Heifers return home ready to produce

In the mid-to-late 1980s, the beef industry paid scant attention to the genetic influence of cows and heifers on the overall performance of a cattle herd. That fact didn’t escape the attention of Patsy Houghton, then a Kansas State University beef cattle Extension specialist. Her focus on heifers intensified when KSU implemented a cow-calf student project designed to help students learn the artificial insemination process.

“We placed students on numerous ranches each spring. Over the course of the four years I worked with the program, we bred about 10,000 heifers across Kansas,” Houghton says. “As part of that program, we handled several large heifer projects that involved between 300 and 400 head. Until that time, no one had attempted that.”

As she worked with students on the larger AI projects, Houghton recognized that different issues were encountered at each ranch. If heifers were over- or under-conditioned, if there wasn’t enough help for the project or if facilities weren’t designed to facilitate cow comfort, there was little Houghton or her students could do to resolve those problems. She began considering how heifer conception rates and calf quality might be improved through more controlled nutritional development, reduced stress and other aspects of the AI process.

“It was an entirely new concept,” Houghton says. “There was no model to follow. We were really designing our own blueprint. There were no mentors because nothing like this had ever been attempted.”

In spite of the hurdles she faced, Houghton sought out some business partners and began developing plans to locate her own business, Heartland Cattle Co., a heifer development facility near McCook.

“There was an unlimited feed resource literally across the fence from our facility,” Houghton says. “We located in farm country that neighbored the largest cow-calf production areas in the United States. We have placed cattle in 31 states. However, the bulk of our customers come from the Nebraska Sandhills, the Dakotas, Wyoming, Kansas and Colorado.”

Before she had outlined the details of her business, Houghton was well aware of the needs of her customers. She was also well-versed in associated cost figures and the benefits of a successful program.

“Heartland Cattle Co. has four primary objectives,” Houghton says. “We bring heifers into the yard for the fall and winter months. We provide services that add value to the animals and return them to their home ranch as 45- to 90-day bred packages. Our contractual heifer development program offers animals that are bred and sold on a forward-contract, specification basis.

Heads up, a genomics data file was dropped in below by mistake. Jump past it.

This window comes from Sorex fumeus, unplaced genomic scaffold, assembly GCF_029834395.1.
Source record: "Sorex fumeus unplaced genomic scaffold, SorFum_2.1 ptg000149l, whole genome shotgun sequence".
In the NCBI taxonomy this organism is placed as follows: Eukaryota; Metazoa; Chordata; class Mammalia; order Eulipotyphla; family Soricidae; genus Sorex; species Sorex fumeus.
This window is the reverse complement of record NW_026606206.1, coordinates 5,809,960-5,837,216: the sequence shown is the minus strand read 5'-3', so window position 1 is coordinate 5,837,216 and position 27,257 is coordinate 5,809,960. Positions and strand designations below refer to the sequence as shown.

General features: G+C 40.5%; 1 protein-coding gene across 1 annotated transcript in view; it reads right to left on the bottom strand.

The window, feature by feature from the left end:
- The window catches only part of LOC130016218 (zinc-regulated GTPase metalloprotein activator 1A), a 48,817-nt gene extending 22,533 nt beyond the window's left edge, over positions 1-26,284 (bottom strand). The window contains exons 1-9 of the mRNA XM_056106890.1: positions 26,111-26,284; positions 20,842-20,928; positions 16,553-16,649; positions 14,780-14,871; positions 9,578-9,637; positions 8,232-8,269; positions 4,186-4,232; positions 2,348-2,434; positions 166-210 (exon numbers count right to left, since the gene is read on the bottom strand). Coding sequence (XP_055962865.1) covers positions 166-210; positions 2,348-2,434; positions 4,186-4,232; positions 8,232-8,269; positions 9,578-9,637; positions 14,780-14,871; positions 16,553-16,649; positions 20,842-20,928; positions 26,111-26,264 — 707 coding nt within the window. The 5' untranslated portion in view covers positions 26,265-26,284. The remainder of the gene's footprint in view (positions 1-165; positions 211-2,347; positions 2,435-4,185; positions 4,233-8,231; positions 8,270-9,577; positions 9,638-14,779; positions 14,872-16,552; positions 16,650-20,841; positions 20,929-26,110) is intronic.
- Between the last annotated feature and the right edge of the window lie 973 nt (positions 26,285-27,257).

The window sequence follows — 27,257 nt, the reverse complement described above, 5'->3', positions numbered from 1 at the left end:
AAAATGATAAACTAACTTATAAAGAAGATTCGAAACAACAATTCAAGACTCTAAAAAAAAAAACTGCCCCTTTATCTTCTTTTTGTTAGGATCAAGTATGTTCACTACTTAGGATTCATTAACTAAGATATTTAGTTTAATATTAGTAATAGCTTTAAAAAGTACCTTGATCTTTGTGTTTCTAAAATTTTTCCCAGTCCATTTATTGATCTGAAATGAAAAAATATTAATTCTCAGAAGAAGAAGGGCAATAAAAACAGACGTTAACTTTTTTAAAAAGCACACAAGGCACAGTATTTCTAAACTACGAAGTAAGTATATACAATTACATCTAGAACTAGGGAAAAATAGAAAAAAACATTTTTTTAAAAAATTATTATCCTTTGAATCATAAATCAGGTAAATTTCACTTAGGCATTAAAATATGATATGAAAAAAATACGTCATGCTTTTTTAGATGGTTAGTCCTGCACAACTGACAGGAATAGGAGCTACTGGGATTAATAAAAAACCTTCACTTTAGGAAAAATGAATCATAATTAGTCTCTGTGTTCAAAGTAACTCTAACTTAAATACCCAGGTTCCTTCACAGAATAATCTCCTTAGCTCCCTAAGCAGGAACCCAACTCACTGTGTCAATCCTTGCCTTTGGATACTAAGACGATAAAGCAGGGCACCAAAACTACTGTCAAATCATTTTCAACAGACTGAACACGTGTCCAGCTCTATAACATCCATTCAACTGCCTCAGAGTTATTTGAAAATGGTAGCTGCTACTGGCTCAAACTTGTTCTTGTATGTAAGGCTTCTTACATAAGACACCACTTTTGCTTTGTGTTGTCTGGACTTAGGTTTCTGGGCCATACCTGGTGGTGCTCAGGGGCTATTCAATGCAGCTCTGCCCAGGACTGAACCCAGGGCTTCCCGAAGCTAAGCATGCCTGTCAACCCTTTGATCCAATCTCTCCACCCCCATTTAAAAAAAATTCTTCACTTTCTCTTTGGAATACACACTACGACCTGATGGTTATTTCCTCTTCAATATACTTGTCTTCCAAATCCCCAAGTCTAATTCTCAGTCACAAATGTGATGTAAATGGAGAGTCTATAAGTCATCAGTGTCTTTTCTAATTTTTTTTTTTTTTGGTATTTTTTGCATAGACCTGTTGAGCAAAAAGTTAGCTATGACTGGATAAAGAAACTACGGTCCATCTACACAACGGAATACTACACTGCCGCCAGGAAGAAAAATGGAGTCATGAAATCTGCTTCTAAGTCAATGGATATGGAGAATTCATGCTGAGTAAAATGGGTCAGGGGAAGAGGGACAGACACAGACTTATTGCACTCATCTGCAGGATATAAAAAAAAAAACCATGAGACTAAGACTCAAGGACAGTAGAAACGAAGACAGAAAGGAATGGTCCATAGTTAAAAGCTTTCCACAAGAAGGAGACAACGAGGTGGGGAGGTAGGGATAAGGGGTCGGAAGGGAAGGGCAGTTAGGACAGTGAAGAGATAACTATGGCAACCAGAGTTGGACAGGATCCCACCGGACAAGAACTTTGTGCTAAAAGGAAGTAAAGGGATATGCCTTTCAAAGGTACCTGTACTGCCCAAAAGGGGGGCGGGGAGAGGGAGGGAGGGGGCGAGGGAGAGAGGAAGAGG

We also start between 6,500 and 8,500 bawling calves each fall between heifer rotations and facilitate a research program that has included U.S. Food and Drug Administration trials for clearance of product usage in replacement heifers and feeder cattle, company trials and proprietary data trials.”

Houghton uses a high-roughage, limit-fed nutritional feeding program that targets a 5+ body condition score or 60% of mature body weight at breeding. Her program’s 30- to 45-day conception window assures that only highest-quality heifers with the ability to perform in a forage-based system return to the ranch.

But it’s not just about nutrition. The program is designed to reduce breeding costs, improve conception rates, produce heavier and more uniform calves at weaning, reduce bull costs, reduce calving difficulty, and decrease calving labor.

“Reduction in the size of the nation’s cow herd is weeding out some producers,” Houghton says. “That leaves more opportunity for efficient operators. It will take increased attention to genetic quality and improved business practices to participate in the opportunity side of the equation.”

Sorensen writes from Yankton, S.D.

Tips for a New business venture

Patsy Houghton knows firsthand that establishing a new business poses many challenges. When she and two partners began considering the concept of professional heifer development for Heartland Cattle Co. in the late 1980s, the idea wasn’t always met with much support. Still, she and her partners were confident there was a need for the specialized service and began to organize a business model to meet that need.

“We had to put ourselves in the other guy’s shoes and think about what would help if we were running a ranch,” Houghton says. “Heifers offer ranchers opportunities. They also pose some problems. In developing the concept for our company, we identified seven primary areas where we felt we could help potential customers solve cow herd management problems.”

Obtaining finances for their venture was no easy task. Because their business concept was brand new, there was no true model to use for cost comparisons. Houghton and her partners used the best information available at the time to develop financial projections.

“When developing financial projections, allocate a sizable contingency for risk,” Houghton says. “That will help you avoid getting your back against a wall if there are unexpected expenses. If there are people who can mentor you, consult them. Have a clear vision of what it is you’re planning. Communicate your vision to others who will help you think critically to refine your business model.”

In considering a partnership, Houghton recommends ensuring that each partner own the same percentage of the enterprise. If a partner has a higher percentage interest in an associated business, their focus will always be slanted in the direction where they have the most to gain or lose.


RISKS AND REWARDS: Patsy Houghton experienced challenges in starting a heifer development business, but the venture has proven successful.

This article published in the February, 2012 edition of NEBRASKA FARMER.

All rights reserved. Copyright Farm Progress Cos. 2012.